Recently, the Wire ran an interesting post on the brief history of Coffee. It is written greatly in an incisive, affecting manner that every coffee lover is sure to feel an immediate intimacy and a grown affection for the beverage. And, as I kept searching on coffee in the world of Internet, I came across another a succinct article, written altogether in a different period of time, where this simple everyday drink has been reduced to an evil that seeks its victim, and even goes on to suggest that a ‘man of spirit must therefore avoid going out in public’ after consuming it on an empty stomach. It is here: “The Pleasures and pains of Coffee” by the great Mastro, Honore de Balzac.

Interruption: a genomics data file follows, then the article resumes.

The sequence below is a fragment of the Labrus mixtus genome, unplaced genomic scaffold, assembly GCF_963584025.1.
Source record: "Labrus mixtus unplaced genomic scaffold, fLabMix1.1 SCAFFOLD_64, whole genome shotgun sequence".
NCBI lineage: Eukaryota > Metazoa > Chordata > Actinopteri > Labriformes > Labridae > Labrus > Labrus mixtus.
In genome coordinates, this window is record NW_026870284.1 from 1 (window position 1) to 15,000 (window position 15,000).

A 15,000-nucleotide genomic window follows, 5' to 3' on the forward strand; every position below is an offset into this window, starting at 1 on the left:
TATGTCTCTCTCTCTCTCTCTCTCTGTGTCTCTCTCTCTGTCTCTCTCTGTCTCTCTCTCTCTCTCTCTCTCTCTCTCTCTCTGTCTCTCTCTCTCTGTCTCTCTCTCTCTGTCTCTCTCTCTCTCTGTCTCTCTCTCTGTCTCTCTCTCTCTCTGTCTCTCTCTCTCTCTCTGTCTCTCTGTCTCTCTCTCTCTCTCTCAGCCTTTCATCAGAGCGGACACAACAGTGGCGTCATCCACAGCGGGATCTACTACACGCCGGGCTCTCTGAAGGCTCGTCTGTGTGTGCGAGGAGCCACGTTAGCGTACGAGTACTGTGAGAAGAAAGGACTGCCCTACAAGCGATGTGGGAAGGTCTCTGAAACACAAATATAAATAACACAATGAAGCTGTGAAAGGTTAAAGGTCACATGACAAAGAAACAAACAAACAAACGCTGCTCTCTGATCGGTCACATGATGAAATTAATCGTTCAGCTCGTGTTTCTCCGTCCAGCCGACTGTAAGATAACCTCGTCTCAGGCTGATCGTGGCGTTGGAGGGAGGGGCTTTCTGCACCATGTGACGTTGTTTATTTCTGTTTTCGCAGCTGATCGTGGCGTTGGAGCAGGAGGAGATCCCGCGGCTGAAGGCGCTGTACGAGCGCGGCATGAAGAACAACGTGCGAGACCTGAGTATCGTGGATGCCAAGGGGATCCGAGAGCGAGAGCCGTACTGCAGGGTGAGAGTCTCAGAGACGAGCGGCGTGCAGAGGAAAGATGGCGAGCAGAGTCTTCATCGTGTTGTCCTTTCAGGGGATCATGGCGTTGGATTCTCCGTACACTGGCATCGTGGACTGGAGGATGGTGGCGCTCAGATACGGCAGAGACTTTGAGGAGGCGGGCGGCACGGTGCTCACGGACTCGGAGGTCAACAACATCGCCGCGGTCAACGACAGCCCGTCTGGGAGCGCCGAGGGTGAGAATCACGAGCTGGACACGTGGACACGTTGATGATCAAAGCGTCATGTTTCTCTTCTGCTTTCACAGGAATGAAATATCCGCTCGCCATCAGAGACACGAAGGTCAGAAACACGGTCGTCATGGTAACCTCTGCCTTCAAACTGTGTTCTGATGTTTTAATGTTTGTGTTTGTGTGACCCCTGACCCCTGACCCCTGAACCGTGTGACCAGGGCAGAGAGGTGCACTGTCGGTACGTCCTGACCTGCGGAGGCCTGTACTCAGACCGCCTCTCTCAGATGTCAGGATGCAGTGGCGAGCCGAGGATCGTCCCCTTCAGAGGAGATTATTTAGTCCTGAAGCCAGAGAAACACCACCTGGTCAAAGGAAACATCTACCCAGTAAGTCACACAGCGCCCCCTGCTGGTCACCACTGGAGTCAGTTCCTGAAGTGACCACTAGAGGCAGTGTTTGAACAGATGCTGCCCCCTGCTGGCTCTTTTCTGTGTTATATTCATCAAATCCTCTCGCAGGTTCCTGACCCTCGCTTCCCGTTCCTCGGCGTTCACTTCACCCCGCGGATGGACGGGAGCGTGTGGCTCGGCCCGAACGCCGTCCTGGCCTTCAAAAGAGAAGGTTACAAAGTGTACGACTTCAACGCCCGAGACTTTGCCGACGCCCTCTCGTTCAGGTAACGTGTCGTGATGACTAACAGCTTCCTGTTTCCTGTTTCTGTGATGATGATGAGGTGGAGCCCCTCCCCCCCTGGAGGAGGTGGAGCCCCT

“This coffee falls into your stomach, a sack whose velvety interior is lined with tapestries of suckers and papillae. The coffee finds nothing else in the sack, and so it attacks these delicate and voluptuous linings; it acts like a food and demands digestive juices; it wrings and twists the stomach for these juices, appealing as a pythoness appeals to her god…………………….From that moment on, everything becomes agitated. Ideas quick-march into motion like battalions of a grand army to its legendary fighting ground, and the battle rages. Memories charge in, bright flags on high; the cavalry of metaphor deploys with a magnificent gallop; the artillery of logic rushes up with clattering wagons and cartridges; on imagination’s orders, sharpshooters sight and fire; forms and shapes and characters rear up; the paper is spread with ink“